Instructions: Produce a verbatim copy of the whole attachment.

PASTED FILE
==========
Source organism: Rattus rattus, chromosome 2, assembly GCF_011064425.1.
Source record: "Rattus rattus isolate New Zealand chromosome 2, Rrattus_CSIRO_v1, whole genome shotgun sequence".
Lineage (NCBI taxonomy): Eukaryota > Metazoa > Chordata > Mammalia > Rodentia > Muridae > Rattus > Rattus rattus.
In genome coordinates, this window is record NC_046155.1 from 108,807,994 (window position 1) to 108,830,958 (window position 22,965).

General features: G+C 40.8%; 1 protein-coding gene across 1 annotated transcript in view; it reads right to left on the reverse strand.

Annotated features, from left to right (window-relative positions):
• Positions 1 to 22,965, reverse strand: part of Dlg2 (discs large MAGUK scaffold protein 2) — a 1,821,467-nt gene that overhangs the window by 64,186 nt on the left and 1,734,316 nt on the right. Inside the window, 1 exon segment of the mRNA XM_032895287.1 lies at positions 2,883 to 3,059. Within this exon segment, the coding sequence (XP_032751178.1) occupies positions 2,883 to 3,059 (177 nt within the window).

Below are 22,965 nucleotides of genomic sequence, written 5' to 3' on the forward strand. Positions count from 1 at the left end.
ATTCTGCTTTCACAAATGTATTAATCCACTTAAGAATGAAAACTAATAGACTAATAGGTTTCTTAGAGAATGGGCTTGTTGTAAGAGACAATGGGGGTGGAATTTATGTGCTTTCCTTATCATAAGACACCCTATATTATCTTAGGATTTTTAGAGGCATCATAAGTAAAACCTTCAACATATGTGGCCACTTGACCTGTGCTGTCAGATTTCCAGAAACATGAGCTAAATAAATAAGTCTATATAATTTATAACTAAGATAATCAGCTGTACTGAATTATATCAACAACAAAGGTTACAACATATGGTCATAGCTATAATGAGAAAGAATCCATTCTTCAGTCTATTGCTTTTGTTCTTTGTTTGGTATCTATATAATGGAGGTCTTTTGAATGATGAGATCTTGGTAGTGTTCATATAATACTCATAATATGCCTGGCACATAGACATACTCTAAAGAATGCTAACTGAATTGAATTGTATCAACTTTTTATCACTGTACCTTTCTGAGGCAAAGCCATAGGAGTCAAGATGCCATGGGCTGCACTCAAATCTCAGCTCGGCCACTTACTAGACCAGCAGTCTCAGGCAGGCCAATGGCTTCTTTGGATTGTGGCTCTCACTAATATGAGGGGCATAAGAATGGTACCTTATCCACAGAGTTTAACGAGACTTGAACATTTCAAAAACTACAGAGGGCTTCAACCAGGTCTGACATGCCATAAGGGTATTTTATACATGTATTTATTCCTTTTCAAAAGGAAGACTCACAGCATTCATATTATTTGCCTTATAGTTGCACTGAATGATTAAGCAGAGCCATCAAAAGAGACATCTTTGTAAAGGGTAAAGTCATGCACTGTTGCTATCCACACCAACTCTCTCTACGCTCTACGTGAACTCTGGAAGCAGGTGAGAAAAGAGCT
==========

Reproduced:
Source organism: Rattus rattus, chromosome 2, assembly GCF_011064425.1.
Source record: "Rattus rattus isolate New Zealand chromosome 2, Rrattus_CSIRO_v1, whole genome shotgun sequence".
Lineage (NCBI taxonomy): Eukaryota > Metazoa > Chordata > Mammalia > Rodentia > Muridae > Rattus > Rattus rattus.
In genome coordinates, this window is record NC_046155.1 from 108,807,994 (window position 1) to 108,830,958 (window position 22,965).

General features: G+C 40.8%; 1 protein-coding gene across 1 annotated transcript in view; it reads right to left on the reverse strand.

Annotated features, from left to right (window-relative positions):
• Positions 1 to 22,965, reverse strand: part of Dlg2 (discs large MAGUK scaffold protein 2) — a 1,821,467-nt gene that overhangs the window by 64,186 nt on the left and 1,734,316 nt on the right. Inside the window, 1 exon segment of the mRNA XM_032895287.1 lies at positions 2,883 to 3,059. Within this exon segment, the coding sequence (XP_032751178.1) occupies positions 2,883 to 3,059 (177 nt within the window).

Below are 22,965 nucleotides of genomic sequence, written 5' to 3' on the forward strand. Positions count from 1 at the left end.
ATTCTGCTTTCACAAATGTATTAATCCACTTAAGAATGAAAACTAATAGACTAATAGGTTTCTTAGAGAATGGGCTTGTTGTAAGAGACAATGGGGGTGGAATTTATGTGCTTTCCTTATCATAAGACACCCTATATTATCTTAGGATTTTTAGAGGCATCATAAGTAAAACCTTCAACATATGTGGCCACTTGACCTGTGCTGTCAGATTTCCAGAAACATGAGCTAAATAAATAAGTCTATATAATTTATAACTAAGATAATCAGCTGTACTGAATTATATCAACAACAAAGGTTACAACATATGGTCATAGCTATAATGAGAAAGAATCCATTCTTCAGTCTATTGCTTTTGTTCTTTGTTTGGTATCTATATAATGGAGGTCTTTTGAATGATGAGATCTTGGTAGTGTTCATATAATACTCATAATATGCCTGGCACATAGACATACTCTAAAGAATGCTAACTGAATTGAATTGTATCAACTTTTTATCACTGTACCTTTCTGAGGCAAAGCCATAGGAGTCAAGATGCCATGGGCTGCACTCAAATCTCAGCTCGGCCACTTACTAGACCAGCAGTCTCAGGCAGGCCAATGGCTTCTTTGGATTGTGGCTCTCACTAATATGAGGGGCATAAGAATGGTACCTTATCCACAGAGTTTAACGAGACTTGAACATTTCAAAAACTACAGAGGGCTTCAACCAGGTCTGACATGCCATAAGGGTATTTTATACATGTATTTATTCCTTTTCAAAAGGAAGACTCACAGCATTCATATTATTTGCCTTATAGTTGCACTGAATGATTAAGCAGAGCCATCAAAAGAGACATCTTTGTAAAGGGTAAAGTCATGCACTGTTGCTATCCACACCAACTCTCTCTACGCTCTACGTGAACTCTGGAAGCAGGTGAGAAAAGAGCT